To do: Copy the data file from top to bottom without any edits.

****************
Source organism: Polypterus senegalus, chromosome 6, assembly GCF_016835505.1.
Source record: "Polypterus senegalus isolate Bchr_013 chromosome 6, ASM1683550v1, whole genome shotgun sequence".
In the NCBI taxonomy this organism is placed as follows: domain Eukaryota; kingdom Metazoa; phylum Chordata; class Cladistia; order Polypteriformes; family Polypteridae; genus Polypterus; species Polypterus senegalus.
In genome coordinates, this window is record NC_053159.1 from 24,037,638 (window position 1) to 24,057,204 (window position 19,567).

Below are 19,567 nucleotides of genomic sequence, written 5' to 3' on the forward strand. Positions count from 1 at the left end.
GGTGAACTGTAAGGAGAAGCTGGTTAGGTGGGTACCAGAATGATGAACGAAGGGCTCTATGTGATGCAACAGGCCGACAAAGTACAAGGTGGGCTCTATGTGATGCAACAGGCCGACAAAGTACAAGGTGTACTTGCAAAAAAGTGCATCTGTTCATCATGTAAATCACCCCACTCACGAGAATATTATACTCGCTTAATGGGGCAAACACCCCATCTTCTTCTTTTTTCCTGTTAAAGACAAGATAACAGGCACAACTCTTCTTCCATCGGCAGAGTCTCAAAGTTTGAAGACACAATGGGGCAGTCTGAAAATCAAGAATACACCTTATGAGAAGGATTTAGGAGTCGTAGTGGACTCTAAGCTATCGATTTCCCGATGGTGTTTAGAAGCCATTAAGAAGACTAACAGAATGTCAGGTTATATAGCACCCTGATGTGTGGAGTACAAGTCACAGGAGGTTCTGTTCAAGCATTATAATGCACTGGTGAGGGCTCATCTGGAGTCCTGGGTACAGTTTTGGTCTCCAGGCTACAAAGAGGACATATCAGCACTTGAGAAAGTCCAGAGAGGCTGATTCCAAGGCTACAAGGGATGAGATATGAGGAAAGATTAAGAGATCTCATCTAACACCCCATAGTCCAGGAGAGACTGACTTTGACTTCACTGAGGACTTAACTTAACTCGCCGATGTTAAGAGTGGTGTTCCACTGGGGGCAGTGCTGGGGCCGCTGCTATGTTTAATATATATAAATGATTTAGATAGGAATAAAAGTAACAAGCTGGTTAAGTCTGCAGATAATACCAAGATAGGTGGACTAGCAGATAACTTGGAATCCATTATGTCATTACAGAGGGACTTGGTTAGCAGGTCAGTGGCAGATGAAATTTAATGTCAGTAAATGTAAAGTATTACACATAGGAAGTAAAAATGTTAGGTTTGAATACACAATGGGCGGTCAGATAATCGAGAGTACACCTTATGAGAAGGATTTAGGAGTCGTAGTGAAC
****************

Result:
Source organism: Polypterus senegalus, chromosome 6, assembly GCF_016835505.1.
Source record: "Polypterus senegalus isolate Bchr_013 chromosome 6, ASM1683550v1, whole genome shotgun sequence".
In the NCBI taxonomy this organism is placed as follows: domain Eukaryota; kingdom Metazoa; phylum Chordata; class Cladistia; order Polypteriformes; family Polypteridae; genus Polypterus; species Polypterus senegalus.
In genome coordinates, this window is record NC_053159.1 from 24,037,638 (window position 1) to 24,057,204 (window position 19,567).

Below are 19,567 nucleotides of genomic sequence, written 5' to 3' on the forward strand. Positions count from 1 at the left end.
GGTGAACTGTAAGGAGAAGCTGGTTAGGTGGGTACCAGAATGATGAACGAAGGGCTCTATGTGATGCAACAGGCCGACAAAGTACAAGGTGGGCTCTATGTGATGCAACAGGCCGACAAAGTACAAGGTGTACTTGCAAAAAAGTGCATCTGTTCATCATGTAAATCACCCCACTCACGAGAATATTATACTCGCTTAATGGGGCAAACACCCCATCTTCTTCTTTTTTCCTGTTAAAGACAAGATAACAGGCACAACTCTTCTTCCATCGGCAGAGTCTCAAAGTTTGAAGACACAATGGGGCAGTCTGAAAATCAAGAATACACCTTATGAGAAGGATTTAGGAGTCGTAGTGGACTCTAAGCTATCGATTTCCCGATGGTGTTTAGAAGCCATTAAGAAGACTAACAGAATGTCAGGTTATATAGCACCCTGATGTGTGGAGTACAAGTCACAGGAGGTTCTGTTCAAGCATTATAATGCACTGGTGAGGGCTCATCTGGAGTCCTGGGTACAGTTTTGGTCTCCAGGCTACAAAGAGGACATATCAGCACTTGAGAAAGTCCAGAGAGGCTGATTCCAAGGCTACAAGGGATGAGATATGAGGAAAGATTAAGAGATCTCATCTAACACCCCATAGTCCAGGAGAGACTGACTTTGACTTCACTGAGGACTTAACTTAACTCGCCGATGTTAAGAGTGGTGTTCCACTGGGGGCAGTGCTGGGGCCGCTGCTATGTTTAATATATATAAATGATTTAGATAGGAATAAAAGTAACAAGCTGGTTAAGTCTGCAGATAATACCAAGATAGGTGGACTAGCAGATAACTTGGAATCCATTATGTCATTACAGAGGGACTTGGTTAGCAGGTCAGTGGCAGATGAAATTTAATGTCAGTAAATGTAAAGTATTACACATAGGAAGTAAAAATGTTAGGTTTGAATACACAATGGGCGGTCAGATAATCGAGAGTACACCTTATGAGAAGGATTTAGGAGTCGTAGTGAAC